In September 1803 Leveson-Gower was appointed to the new eighteen-pounder frigate Shannon 36 at Chatham, and on 6 November he departed Portsmouth on a cruise. Just a month later, on 10 December, the Shannon fell victim to stormy weather near La Hogue on the Cherbourg Peninsula and had to be run on shore under the fire of the land batteries. Three men were killed and eight wounded during this incident, whilst Leveson-Gower suffered the ignominy of surrendering his command to a number of French fishing boats and the French military. The Shannon did not remain long in French possession, for boats from the sloop Merlin 16, Commander Edward Brenton, burned the wreck a week later.

Marched with his officers to Verdun, Leveson-Gower remained a prisoner with other notables for the next two and a half years, during which period his belief in the unlikely prospects of a release led him to seek the position of agent for prisoners. Eventually returning home on parole in June 1806, he was acquitted of any blame for the loss of the Shannon at a court martial on 20 March 1807. Meanwhile he had been returned to Parliament for Truro in November 1806, and he became the member for the rotten Cornish borough of Mitchell in 1807 before resigning the seat in July of that year.

In early January 1811 he returned to active service upon his appointment to the Elizabeth 74 at Spithead, going out of the harbour on 13 March, and departing for Portugal two weeks later with a number of senior army officers. After depositing her passengers, the Elizabeth was dispatched on a cruise off the Azores with a small squadron, and on 30 January 1812 she arrived at Portsmouth from Lisbon. Six weeks later, on 11 March, she dropped down to St. Helens, and shortly afterwards put to sea with a squadron of four sail of the line under the orders of Rear-Admiral Philip Durham upon news that the Lorient squadron had put to sea. She was back at Plymouth by 21 April, whereupon she sailed for Portsmouth and remained in dock until coming out of the harbour in the middle of July.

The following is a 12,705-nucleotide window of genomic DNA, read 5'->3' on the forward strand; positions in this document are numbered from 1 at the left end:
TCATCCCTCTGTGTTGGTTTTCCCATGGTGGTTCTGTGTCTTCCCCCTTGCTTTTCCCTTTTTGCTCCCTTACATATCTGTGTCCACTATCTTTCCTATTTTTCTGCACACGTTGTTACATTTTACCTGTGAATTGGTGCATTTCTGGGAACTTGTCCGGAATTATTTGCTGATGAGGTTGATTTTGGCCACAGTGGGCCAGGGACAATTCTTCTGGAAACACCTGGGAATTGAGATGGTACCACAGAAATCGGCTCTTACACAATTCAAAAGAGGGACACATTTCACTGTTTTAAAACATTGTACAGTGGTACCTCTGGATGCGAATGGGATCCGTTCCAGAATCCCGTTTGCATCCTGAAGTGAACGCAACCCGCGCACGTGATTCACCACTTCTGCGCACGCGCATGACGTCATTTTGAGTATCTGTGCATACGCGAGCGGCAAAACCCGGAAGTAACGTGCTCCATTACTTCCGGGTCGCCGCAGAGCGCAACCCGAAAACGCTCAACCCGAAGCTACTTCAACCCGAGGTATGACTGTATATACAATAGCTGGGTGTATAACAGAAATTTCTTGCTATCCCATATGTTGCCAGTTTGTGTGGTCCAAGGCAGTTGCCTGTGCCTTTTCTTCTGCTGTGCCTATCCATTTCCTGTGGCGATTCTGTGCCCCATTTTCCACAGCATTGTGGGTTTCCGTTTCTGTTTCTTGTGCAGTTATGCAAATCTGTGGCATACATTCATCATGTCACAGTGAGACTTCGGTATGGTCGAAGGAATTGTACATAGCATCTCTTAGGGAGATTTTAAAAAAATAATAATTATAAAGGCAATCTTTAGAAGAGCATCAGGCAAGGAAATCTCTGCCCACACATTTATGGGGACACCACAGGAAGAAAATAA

On 4 August 1812 the Elizabeth sailed for the Mediterranean where she saw employment in Italian waters and in the Adriatic campaign from January – October 1813, being present at the blockades of Venice, Ragusa, and Trieste. Leveson-Gower left her upon being promoted rear-admiral on 4 June 1814.

In June 1819 it was reported that he was to succeed Rear-Admiral Robert Plampin as the commander-in-chief at the Cape and St. Helena, with the Emperor Napoleon being under imprisonment at the latter island, but in the event this posting did not transpire, and he apparently resigned from the Navy in 1821.Thereafter he appears to have lived his life in obscurity.

Leveson-Gower, no longer enjoying the title of admiral, died at Grosvenor Square, Southampton on 6 December 1853.

He married Charlotte Elizabeth Mount of Wasing Place, Berkshire, on 13 November 1822, and had issue two daughters, Elizabeth, 1824-75, and Frances Charlotte, 1825-1915.

Leveson-Gower was not a frequent attendee of parliament, but in 1807 he did join the minority who voted against the abolition of the slave trade.